LAUSD did push back the tentative date to switch to full-time traditional in-person instruction on elementary campuses from Feb. 1 “to a point later in the Spring.” Dr. Pulver reported at Tuesday’s Board of Education meeting that they are looking at possibly transitioning around Spring Break if conditions improve.
A total of 69 individuals across LAUSD campuses have current COVID-19 infections, according to the Dec. 15 update on the LAUSD COVID-19 Dashboard.
Dr. Pulver said there are no plans to include the number of quarantined staff and students on the district’s dashboard saying he does not know of any health agency that provides that data and said LAUSD’s dashboard includes current cases and percentages.
He said the district is focusing on “what is most important right now” which includes the heavy workload of contact tracing. He praised school nurses and principals who are tasked with the job of informing students and staff of a potential COVID-19 exposure and said some are doing it on weekends.
In his letter to LAUSD families, Dr. Pulver thanked everyone for their patience. “As we have said so many times over the past nine months, the pandemic is a constantly shifting challenge that requires us to be nimble and ready to adjust our operations to maximize the safety of our students and staff.”
He encouraged everyone to follow public health guidelines over the upcoming holidays including avoiding crowds and staying 6 feet apart from people that are not in your household.
Some off-campus gatherings organized by local families have sparked complaints among parents including an event scheduled for earlier this month advertised as a “Fake Formal” with more than 30 students invited. It was meant to replace the high school’s cancelled Winter Formal dance.
Marlys Davidson represents Trustee Area 1 on the LAUSD Board of Education which includes Los Alamitos High School. In an interview on Tuesday, she said she knows students, including her own niece who is a senior at LAHS, may be “missing out on memories that will last a lifetime” but she urged LAUSD families to be responsible. “If we play it smart we can get our lives back more quickly,” she said.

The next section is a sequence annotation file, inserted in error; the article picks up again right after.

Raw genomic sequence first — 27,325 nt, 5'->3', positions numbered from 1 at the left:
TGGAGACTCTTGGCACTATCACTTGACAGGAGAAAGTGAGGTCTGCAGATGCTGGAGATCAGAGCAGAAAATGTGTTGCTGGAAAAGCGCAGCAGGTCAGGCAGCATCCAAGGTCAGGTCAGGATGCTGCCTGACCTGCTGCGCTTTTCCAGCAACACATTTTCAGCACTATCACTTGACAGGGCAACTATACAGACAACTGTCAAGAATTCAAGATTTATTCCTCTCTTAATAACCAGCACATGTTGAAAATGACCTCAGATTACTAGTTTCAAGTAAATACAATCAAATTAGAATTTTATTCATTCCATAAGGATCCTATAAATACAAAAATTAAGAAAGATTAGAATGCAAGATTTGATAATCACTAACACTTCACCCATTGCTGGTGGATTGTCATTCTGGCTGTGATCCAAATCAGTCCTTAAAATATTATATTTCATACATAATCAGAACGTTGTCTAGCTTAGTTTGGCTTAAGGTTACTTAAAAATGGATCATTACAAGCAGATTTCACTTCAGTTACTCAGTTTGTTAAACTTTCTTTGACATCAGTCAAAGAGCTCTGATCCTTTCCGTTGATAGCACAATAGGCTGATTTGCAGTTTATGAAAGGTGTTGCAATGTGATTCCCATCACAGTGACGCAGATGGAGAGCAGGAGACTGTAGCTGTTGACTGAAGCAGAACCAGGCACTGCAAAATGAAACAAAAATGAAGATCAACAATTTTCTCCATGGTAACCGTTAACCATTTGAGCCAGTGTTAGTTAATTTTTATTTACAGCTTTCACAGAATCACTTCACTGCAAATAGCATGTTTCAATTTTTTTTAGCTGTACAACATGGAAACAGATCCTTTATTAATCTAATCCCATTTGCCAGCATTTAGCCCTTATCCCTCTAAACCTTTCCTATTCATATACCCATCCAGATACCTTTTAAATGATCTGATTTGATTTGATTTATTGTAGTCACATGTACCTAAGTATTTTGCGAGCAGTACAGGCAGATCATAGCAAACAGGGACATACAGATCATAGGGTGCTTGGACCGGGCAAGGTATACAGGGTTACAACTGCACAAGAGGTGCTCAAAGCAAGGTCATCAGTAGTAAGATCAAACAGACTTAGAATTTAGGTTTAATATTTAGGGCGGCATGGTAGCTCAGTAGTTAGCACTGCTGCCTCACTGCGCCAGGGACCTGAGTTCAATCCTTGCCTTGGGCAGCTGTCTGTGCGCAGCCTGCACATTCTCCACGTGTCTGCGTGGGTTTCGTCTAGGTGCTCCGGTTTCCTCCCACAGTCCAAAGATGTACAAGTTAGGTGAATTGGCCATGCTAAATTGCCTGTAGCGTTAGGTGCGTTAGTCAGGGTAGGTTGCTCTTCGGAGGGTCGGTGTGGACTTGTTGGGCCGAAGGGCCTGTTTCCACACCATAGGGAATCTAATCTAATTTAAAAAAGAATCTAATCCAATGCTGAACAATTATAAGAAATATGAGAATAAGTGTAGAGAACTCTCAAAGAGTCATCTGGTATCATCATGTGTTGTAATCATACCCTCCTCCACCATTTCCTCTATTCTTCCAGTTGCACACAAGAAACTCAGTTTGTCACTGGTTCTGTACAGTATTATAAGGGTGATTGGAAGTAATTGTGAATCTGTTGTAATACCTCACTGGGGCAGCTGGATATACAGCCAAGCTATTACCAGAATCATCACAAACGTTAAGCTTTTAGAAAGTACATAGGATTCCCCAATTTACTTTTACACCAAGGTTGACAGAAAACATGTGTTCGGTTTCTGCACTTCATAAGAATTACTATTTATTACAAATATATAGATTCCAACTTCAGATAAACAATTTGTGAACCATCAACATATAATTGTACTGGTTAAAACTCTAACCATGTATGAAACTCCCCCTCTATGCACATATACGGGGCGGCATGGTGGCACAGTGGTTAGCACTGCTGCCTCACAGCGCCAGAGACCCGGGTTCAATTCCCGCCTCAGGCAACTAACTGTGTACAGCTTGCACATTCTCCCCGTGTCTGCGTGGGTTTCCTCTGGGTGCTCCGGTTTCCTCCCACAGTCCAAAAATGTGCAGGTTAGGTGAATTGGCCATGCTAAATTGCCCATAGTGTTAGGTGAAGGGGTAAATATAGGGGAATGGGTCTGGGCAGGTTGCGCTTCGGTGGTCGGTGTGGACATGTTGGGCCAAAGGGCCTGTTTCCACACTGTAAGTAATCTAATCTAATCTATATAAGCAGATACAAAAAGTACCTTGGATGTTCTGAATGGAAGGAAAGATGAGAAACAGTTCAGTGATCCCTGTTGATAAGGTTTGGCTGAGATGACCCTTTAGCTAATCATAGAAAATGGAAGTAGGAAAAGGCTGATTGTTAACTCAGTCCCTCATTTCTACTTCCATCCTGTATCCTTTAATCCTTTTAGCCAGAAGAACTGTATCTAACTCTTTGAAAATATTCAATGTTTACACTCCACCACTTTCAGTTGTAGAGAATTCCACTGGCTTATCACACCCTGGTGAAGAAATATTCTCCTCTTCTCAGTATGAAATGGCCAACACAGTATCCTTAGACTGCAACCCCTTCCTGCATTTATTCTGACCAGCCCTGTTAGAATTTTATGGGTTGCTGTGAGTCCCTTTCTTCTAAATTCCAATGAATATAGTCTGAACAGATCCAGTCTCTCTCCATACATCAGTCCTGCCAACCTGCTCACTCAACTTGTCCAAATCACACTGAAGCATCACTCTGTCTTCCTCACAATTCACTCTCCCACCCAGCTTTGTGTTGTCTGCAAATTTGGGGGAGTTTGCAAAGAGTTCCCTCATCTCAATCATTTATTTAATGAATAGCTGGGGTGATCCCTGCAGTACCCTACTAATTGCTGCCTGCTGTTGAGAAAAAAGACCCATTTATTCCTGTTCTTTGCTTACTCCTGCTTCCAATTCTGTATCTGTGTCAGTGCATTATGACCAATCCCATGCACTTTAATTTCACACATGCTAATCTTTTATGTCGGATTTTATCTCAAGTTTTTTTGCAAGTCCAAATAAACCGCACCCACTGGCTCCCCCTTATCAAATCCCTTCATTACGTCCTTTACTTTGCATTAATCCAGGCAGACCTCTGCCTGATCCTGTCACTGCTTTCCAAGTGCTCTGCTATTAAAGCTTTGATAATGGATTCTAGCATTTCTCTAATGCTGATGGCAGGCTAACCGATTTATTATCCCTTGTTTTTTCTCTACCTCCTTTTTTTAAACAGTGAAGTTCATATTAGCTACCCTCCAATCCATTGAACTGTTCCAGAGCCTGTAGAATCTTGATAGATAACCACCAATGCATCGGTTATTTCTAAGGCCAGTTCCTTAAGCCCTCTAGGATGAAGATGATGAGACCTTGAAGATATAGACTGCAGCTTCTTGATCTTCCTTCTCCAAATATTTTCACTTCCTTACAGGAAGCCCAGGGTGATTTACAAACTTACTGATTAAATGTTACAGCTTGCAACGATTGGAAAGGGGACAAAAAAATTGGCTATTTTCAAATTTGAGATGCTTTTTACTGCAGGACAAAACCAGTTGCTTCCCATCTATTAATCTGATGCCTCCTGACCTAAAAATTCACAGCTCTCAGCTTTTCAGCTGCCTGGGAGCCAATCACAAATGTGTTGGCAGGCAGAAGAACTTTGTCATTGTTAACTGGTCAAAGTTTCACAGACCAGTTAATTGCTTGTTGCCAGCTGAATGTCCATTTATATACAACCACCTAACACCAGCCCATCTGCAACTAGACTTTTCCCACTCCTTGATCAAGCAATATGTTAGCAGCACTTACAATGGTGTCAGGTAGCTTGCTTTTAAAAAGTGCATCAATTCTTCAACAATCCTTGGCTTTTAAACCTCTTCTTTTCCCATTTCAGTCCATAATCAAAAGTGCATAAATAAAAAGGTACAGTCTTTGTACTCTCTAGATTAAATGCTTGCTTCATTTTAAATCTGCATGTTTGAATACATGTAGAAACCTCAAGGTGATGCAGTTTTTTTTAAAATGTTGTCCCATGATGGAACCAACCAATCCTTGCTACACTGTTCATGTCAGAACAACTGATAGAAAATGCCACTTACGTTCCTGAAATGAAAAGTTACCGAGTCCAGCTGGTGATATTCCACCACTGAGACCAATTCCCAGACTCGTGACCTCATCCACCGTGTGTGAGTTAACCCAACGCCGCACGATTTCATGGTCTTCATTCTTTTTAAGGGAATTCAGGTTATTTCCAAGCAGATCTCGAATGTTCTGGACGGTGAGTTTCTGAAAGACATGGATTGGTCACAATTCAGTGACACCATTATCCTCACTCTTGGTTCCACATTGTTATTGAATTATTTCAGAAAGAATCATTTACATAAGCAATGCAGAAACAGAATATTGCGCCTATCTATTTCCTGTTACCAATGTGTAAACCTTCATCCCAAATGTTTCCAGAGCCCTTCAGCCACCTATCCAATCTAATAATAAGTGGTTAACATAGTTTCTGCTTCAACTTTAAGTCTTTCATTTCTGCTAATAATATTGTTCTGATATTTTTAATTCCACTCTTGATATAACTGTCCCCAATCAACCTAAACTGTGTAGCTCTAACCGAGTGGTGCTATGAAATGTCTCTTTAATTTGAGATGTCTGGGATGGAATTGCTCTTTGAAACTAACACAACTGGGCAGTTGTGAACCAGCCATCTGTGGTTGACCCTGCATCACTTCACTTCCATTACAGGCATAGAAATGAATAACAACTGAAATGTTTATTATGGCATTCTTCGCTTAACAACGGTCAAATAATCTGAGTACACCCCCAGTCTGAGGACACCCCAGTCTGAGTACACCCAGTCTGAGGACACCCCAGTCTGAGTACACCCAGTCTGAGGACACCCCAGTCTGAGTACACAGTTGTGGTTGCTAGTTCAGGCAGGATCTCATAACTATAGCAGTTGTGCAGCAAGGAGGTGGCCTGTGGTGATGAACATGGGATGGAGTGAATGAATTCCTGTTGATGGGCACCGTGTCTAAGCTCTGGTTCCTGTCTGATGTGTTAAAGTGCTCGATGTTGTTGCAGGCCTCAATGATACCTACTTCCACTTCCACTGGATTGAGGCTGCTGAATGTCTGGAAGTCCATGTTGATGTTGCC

Davidson was named President of the LAUSD Board of Education after a vote by fellow Board members at Tuesday’s meeting.
She said she totally trusted the work Dr. Pulver and his team have been doing saying they are basing decisions on science. She called the decision to go to virtual learning at the high school “the right move right now” in light of the increase in COVID-19 and quarantine cases.
“I’m deeply concerned about the mental health and isolation of students, but looking at the numbers, we have to keep ourselves healthy until a vaccine is more widely available,” Davidson said. This week, health care workers across the country received the first doses of a COVID-19 vaccine.
Davidson, a former teacher, also praised LAUSD teachers. “Our teachers are doing a phenomenal job to meet the needs of our students in a constantly changing environment and the quarantines only make that more difficult.”
Students who have to quarantine complete school work at home that teachers prepare for them, according to Sells.
Other school districts in Orange County are also moving back to distance learning as COVID-19 cases surge including at La Habra City School District and Brea Olinda Unified. There have been 810 cases of COVID-19 among students and staff at OC schools from mid-August to Dec. 5, according to tracking by the Orange County Health Care Agency.